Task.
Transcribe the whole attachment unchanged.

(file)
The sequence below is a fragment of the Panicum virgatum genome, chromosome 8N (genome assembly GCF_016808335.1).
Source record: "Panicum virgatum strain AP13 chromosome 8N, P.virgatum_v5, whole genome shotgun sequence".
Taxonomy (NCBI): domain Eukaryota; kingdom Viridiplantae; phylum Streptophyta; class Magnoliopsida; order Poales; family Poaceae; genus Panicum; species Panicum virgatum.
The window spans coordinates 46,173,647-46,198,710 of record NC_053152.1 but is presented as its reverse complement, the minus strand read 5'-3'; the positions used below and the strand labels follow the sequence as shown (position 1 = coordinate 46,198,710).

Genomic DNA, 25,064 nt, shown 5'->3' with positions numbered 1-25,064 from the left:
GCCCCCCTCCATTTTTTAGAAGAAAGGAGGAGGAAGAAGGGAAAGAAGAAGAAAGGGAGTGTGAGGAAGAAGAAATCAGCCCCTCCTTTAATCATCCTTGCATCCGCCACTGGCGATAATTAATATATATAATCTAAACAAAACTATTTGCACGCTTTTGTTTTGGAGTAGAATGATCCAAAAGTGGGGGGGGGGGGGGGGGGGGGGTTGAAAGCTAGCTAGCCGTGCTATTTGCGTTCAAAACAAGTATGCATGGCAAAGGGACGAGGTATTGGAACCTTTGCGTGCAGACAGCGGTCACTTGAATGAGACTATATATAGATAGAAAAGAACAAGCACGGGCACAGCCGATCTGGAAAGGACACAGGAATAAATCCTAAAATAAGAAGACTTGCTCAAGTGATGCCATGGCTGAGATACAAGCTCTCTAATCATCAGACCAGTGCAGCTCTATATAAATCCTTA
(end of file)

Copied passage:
The sequence below is a fragment of the Panicum virgatum genome, chromosome 8N (genome assembly GCF_016808335.1).
Source record: "Panicum virgatum strain AP13 chromosome 8N, P.virgatum_v5, whole genome shotgun sequence".
Taxonomy (NCBI): domain Eukaryota; kingdom Viridiplantae; phylum Streptophyta; class Magnoliopsida; order Poales; family Poaceae; genus Panicum; species Panicum virgatum.
The window spans coordinates 46,173,647-46,198,710 of record NC_053152.1 but is presented as its reverse complement, the minus strand read 5'-3'; the positions used below and the strand labels follow the sequence as shown (position 1 = coordinate 46,198,710).

Genomic DNA, 25,064 nt, shown 5'->3' with positions numbered 1-25,064 from the left:
GCCCCCCTCCATTTTTTAGAAGAAAGGAGGAGGAAGAAGGGAAAGAAGAAGAAAGGGAGTGTGAGGAAGAAGAAATCAGCCCCTCCTTTAATCATCCTTGCATCCGCCACTGGCGATAATTAATATATATAATCTAAACAAAACTATTTGCACGCTTTTGTTTTGGAGTAGAATGATCCAAAAGTGGGGGGGGGGGGGGGGGGGGGGTTGAAAGCTAGCTAGCCGTGCTATTTGCGTTCAAAACAAGTATGCATGGCAAAGGGACGAGGTATTGGAACCTTTGCGTGCAGACAGCGGTCACTTGAATGAGACTATATATAGATAGAAAAGAACAAGCACGGGCACAGCCGATCTGGAAAGGACACAGGAATAAATCCTAAAATAAGAAGACTTGCTCAAGTGATGCCATGGCTGAGATACAAGCTCTCTAATCATCAGACCAGTGCAGCTCTATATAAATCCTTA